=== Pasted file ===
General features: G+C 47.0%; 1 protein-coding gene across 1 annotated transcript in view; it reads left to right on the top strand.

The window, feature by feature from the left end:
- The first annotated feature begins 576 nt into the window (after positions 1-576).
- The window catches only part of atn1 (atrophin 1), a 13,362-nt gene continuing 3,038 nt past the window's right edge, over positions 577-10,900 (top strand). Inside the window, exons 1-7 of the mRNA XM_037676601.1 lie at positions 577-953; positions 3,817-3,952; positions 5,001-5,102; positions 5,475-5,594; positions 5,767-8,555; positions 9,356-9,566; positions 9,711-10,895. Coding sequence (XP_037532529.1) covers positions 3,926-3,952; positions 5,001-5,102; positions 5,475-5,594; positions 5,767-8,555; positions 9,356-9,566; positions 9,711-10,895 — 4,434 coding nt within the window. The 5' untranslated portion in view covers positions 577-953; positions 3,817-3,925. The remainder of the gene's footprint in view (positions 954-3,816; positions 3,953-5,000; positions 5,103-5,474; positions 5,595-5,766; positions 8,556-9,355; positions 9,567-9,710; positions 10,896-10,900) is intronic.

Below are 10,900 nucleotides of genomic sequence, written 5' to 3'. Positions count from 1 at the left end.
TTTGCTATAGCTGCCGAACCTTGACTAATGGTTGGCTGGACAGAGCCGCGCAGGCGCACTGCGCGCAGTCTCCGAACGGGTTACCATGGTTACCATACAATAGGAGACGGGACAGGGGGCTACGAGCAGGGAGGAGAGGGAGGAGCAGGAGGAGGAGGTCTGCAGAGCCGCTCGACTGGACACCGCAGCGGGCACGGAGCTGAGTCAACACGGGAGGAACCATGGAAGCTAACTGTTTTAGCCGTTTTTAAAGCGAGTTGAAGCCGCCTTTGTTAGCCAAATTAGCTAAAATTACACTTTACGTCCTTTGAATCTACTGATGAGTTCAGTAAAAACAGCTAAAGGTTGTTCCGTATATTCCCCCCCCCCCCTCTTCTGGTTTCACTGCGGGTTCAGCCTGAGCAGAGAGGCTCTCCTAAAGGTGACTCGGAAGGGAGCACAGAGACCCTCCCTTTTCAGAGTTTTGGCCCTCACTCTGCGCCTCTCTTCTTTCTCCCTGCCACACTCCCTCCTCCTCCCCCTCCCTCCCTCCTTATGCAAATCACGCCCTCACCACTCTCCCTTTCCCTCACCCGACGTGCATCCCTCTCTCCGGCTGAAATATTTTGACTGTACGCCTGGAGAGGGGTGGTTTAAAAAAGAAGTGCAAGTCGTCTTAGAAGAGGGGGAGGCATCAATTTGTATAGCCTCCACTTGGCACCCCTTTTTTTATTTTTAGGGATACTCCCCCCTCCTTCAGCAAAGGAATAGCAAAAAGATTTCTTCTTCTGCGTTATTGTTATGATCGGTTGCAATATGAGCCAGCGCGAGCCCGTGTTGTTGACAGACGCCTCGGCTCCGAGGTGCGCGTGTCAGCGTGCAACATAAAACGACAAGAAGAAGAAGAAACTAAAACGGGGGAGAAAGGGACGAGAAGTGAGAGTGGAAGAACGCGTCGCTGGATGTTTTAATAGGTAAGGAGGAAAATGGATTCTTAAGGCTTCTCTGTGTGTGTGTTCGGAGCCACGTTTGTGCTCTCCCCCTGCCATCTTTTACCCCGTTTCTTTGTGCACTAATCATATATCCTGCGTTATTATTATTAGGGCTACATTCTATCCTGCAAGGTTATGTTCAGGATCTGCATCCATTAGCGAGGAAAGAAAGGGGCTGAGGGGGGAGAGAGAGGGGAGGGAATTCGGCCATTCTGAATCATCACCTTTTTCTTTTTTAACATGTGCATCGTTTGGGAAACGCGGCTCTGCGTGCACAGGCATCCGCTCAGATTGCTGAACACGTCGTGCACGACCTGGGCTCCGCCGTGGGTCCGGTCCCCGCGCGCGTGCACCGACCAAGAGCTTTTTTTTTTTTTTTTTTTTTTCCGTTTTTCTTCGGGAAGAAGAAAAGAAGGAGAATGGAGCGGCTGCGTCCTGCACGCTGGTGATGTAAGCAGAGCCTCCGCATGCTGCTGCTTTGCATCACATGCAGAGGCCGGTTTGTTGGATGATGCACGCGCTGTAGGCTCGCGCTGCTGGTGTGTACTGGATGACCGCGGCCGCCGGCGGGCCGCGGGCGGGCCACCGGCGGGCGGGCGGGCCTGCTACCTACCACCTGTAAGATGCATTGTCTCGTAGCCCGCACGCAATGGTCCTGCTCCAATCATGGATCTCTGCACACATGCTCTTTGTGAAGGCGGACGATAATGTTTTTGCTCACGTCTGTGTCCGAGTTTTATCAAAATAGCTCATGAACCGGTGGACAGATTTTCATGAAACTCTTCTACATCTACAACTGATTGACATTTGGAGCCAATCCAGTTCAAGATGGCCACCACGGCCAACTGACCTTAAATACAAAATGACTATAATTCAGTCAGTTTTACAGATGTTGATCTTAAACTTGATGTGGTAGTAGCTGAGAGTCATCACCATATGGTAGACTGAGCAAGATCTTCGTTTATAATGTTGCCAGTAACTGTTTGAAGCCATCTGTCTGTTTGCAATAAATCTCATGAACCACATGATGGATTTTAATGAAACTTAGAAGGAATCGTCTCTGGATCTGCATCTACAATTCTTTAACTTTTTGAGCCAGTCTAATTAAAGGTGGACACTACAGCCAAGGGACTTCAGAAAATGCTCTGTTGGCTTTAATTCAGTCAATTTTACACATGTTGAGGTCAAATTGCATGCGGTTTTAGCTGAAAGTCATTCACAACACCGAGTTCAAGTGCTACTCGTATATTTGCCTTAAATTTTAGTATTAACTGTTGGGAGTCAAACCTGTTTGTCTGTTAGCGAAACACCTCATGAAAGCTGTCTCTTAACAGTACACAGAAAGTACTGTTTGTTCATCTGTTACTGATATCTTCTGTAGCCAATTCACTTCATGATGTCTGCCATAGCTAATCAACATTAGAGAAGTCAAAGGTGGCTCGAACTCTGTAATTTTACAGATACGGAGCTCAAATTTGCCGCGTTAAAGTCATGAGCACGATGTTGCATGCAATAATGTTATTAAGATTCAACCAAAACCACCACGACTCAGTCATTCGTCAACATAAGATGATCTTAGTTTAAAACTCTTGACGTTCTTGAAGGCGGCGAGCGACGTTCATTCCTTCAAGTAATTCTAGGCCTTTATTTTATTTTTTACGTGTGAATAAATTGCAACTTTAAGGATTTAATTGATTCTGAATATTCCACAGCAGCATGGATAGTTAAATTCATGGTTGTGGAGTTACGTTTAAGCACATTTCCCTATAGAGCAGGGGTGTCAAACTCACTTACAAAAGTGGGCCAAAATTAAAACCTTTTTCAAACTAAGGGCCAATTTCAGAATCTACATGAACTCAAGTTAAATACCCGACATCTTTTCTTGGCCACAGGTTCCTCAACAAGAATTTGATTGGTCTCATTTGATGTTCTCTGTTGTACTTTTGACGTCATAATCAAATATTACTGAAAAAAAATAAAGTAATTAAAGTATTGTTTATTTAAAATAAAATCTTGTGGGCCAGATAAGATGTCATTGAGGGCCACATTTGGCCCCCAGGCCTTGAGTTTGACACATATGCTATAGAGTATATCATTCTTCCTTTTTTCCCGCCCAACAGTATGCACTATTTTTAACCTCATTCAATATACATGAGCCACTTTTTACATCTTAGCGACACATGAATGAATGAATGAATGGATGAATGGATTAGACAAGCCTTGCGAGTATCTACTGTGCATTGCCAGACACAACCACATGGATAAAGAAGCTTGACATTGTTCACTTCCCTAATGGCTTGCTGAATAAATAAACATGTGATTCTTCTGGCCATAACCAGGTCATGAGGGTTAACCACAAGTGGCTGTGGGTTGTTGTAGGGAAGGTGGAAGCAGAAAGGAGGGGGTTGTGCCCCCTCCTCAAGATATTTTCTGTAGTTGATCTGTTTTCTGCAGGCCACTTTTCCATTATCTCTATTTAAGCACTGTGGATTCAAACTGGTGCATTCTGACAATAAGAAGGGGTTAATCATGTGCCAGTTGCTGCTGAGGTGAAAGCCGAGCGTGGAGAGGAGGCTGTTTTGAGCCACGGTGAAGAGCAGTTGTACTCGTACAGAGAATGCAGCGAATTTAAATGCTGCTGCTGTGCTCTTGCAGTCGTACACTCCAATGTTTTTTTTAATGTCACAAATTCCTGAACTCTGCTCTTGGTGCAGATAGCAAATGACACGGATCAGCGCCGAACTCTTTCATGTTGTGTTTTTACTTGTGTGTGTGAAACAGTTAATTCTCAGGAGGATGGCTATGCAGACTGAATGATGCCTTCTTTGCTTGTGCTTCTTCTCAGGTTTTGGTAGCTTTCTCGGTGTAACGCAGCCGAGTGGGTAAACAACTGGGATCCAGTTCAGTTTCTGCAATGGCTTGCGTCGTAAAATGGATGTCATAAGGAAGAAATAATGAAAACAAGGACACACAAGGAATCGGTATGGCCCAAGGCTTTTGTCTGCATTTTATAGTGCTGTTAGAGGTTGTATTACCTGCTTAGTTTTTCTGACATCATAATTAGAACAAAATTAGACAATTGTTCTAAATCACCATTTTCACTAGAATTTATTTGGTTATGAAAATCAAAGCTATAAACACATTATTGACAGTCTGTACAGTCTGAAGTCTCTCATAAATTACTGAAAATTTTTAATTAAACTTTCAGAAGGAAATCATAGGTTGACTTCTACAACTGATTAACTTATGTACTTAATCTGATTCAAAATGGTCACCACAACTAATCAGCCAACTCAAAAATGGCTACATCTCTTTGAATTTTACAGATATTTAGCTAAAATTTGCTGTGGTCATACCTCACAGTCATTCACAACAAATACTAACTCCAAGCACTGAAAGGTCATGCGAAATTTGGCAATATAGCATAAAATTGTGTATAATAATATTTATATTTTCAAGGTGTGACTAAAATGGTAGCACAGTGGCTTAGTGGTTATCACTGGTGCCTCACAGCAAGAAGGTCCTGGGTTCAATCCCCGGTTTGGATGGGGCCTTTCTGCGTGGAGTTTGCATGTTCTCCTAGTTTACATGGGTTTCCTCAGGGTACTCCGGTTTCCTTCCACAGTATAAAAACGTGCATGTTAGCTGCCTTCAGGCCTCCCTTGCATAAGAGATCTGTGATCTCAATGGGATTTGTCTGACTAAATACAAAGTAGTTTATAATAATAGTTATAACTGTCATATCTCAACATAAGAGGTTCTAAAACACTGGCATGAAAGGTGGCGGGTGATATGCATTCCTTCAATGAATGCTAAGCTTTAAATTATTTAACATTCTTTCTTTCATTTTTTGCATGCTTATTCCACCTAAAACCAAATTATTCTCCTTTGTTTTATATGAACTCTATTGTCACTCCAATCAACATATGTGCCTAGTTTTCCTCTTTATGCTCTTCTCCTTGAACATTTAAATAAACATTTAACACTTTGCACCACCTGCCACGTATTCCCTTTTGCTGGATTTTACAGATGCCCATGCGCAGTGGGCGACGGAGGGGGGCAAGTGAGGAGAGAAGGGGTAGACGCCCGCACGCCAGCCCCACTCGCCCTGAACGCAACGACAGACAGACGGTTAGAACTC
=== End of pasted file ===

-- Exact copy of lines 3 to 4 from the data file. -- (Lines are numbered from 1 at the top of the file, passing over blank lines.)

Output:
- The first annotated feature begins 576 nt into the window (after positions 1-576).
- The window catches only part of atn1 (atrophin 1), a 13,362-nt gene continuing 3,038 nt past the window's right edge, over positions 577-10,900 (top strand). Inside the window, exons 1-7 of the mRNA XM_037676601.1 lie at positions 577-953; positions 3,817-3,952; positions 5,001-5,102; positions 5,475-5,594; positions 5,767-8,555; positions 9,356-9,566; positions 9,711-10,895. Coding sequence (XP_037532529.1) covers positions 3,926-3,952; positions 5,001-5,102; positions 5,475-5,594; positions 5,767-8,555; positions 9,356-9,566; positions 9,711-10,895 — 4,434 coding nt within the window. The 5' untranslated portion in view covers positions 577-953; positions 3,817-3,925. The remainder of the gene's footprint in view (positions 954-3,816; positions 3,953-5,000; positions 5,103-5,474; positions 5,595-5,766; positions 8,556-9,355; positions 9,567-9,710; positions 10,896-10,900) is intronic.